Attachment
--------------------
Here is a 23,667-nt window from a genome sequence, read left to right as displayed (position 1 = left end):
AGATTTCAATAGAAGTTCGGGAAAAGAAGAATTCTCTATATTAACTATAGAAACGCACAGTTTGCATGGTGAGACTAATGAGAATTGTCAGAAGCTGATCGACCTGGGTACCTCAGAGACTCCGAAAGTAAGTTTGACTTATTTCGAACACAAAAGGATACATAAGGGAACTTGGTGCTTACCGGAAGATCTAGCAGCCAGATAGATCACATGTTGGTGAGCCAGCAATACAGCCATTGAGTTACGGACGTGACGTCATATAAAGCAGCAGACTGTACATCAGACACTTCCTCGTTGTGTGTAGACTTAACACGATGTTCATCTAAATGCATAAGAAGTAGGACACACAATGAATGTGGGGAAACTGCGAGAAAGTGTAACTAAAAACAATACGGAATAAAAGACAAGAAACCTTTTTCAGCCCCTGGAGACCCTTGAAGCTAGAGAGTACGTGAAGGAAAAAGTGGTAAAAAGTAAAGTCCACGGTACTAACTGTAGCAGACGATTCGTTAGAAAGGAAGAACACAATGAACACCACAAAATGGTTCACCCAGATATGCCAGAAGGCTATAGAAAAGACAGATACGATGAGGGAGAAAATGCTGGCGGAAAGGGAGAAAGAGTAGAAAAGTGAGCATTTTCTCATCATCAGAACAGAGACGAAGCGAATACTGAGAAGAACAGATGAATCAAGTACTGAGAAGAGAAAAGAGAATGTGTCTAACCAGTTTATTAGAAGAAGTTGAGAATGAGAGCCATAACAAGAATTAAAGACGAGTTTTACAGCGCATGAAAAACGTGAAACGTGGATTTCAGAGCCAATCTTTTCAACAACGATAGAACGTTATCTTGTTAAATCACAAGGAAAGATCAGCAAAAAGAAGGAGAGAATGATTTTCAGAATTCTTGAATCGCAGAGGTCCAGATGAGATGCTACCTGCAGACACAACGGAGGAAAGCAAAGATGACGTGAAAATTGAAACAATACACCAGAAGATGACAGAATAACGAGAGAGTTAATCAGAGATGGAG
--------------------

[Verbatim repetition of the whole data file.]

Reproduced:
Here is a 23,667-nt window from a genome sequence, read left to right as displayed (position 1 = left end):
AGATTTCAATAGAAGTTCGGGAAAAGAAGAATTCTCTATATTAACTATAGAAACGCACAGTTTGCATGGTGAGACTAATGAGAATTGTCAGAAGCTGATCGACCTGGGTACCTCAGAGACTCCGAAAGTAAGTTTGACTTATTTCGAACACAAAAGGATACATAAGGGAACTTGGTGCTTACCGGAAGATCTAGCAGCCAGATAGATCACATGTTGGTGAGCCAGCAATACAGCCATTGAGTTACGGACGTGACGTCATATAAAGCAGCAGACTGTACATCAGACACTTCCTCGTTGTGTGTAGACTTAACACGATGTTCATCTAAATGCATAAGAAGTAGGACACACAATGAATGTGGGGAAACTGCGAGAAAGTGTAACTAAAAACAATACGGAATAAAAGACAAGAAACCTTTTTCAGCCCCTGGAGACCCTTGAAGCTAGAGAGTACGTGAAGGAAAAAGTGGTAAAAAGTAAAGTCCACGGTACTAACTGTAGCAGACGATTCGTTAGAAAGGAAGAACACAATGAACACCACAAAATGGTTCACCCAGATATGCCAGAAGGCTATAGAAAAGACAGATACGATGAGGGAGAAAATGCTGGCGGAAAGGGAGAAAGAGTAGAAAAGTGAGCATTTTCTCATCATCAGAACAGAGACGAAGCGAATACTGAGAAGAACAGATGAATCAAGTACTGAGAAGAGAAAAGAGAATGTGTCTAACCAGTTTATTAGAAGAAGTTGAGAATGAGAGCCATAACAAGAATTAAAGACGAGTTTTACAGCGCATGAAAAACGTGAAACGTGGATTTCAGAGCCAATCTTTTCAACAACGATAGAACGTTATCTTGTTAAATCACAAGGAAAGATCAGCAAAAAGAAGGAGAGAATGATTTTCAGAATTCTTGAATCGCAGAGGTCCAGATGAGATGCTACCTGCAGACACAACGGAGGAAAGCAAAGATGACGTGAAAATTGAAACAATACACCAGAAGATGACAGAATAACGAGAGAGTTAATCAGAGATGGAG